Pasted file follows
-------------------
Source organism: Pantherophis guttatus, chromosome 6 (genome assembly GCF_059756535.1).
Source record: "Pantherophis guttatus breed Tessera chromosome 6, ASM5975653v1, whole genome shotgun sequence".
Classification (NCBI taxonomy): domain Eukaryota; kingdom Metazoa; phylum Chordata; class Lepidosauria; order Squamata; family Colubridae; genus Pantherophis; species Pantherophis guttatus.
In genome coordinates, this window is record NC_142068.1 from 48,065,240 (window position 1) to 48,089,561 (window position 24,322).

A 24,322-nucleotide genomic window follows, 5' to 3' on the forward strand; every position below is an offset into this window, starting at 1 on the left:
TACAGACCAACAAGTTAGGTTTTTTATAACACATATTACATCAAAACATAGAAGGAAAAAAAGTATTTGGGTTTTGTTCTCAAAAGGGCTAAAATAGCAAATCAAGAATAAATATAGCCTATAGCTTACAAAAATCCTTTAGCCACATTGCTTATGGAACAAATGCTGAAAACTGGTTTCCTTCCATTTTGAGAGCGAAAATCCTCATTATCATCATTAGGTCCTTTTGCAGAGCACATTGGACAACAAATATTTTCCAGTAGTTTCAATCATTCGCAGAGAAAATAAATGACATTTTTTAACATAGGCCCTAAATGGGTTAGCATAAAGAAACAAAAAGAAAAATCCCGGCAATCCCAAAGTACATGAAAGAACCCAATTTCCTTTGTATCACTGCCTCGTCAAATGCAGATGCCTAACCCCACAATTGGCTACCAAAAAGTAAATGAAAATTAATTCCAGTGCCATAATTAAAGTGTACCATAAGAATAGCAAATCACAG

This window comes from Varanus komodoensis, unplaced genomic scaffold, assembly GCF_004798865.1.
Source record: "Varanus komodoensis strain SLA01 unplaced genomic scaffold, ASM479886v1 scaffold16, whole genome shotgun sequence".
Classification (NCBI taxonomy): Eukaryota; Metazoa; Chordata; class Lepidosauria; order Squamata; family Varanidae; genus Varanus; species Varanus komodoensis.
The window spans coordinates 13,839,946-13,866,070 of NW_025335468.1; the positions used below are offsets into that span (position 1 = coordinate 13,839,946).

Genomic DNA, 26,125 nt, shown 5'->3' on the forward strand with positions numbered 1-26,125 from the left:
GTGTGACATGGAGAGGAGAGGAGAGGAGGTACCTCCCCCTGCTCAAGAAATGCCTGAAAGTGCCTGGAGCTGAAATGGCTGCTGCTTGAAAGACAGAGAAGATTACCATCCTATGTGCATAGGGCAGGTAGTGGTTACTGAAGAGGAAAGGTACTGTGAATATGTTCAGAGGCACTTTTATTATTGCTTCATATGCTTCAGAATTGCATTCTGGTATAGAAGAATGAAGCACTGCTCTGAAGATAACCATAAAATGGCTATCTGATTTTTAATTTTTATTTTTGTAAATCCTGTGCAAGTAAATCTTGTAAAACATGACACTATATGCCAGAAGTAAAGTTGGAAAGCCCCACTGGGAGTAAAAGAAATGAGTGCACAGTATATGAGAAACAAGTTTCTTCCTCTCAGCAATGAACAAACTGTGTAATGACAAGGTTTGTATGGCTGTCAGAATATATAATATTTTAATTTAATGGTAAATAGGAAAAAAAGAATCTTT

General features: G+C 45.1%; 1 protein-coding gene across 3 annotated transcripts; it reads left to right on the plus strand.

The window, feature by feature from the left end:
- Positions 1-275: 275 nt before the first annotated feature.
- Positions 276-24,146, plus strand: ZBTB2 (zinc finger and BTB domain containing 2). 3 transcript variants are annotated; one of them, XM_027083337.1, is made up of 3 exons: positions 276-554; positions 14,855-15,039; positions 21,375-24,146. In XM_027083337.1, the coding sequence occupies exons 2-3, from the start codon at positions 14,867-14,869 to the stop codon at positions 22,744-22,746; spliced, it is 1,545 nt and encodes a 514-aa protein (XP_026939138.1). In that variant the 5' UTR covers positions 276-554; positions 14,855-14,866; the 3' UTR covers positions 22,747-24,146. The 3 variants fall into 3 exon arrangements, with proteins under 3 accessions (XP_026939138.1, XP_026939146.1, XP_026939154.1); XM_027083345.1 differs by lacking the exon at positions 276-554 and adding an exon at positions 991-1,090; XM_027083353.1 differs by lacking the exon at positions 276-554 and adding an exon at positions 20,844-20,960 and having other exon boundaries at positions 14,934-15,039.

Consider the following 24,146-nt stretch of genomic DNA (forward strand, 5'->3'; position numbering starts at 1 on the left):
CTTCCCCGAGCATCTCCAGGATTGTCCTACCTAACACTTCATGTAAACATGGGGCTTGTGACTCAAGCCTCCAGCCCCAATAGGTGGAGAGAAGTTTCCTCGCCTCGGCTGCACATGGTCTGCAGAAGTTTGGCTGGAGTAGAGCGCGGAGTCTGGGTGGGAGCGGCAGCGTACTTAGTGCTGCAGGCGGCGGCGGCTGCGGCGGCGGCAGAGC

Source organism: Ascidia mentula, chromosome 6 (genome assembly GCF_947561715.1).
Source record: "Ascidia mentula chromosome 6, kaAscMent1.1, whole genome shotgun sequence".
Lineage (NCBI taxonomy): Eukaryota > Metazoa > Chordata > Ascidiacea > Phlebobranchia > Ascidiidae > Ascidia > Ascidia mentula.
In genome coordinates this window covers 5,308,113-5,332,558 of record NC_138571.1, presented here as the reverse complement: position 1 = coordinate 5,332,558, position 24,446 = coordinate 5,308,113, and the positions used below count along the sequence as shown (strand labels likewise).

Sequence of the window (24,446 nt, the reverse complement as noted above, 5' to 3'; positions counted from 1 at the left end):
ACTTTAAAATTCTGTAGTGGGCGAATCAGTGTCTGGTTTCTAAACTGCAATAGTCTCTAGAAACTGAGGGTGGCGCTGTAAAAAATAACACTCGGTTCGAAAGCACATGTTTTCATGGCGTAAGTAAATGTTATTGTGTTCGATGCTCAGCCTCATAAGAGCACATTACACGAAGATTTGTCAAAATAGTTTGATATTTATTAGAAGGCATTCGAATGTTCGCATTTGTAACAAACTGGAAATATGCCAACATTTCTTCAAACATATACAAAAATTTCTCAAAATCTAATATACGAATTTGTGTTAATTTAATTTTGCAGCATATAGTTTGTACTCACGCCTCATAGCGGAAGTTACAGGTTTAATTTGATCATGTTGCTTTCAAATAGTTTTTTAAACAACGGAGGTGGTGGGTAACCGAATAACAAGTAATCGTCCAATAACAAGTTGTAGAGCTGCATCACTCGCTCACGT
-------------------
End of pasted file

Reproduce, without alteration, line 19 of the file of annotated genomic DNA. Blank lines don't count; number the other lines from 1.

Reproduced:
Source organism: Ascidia mentula, chromosome 6 (genome assembly GCF_947561715.1).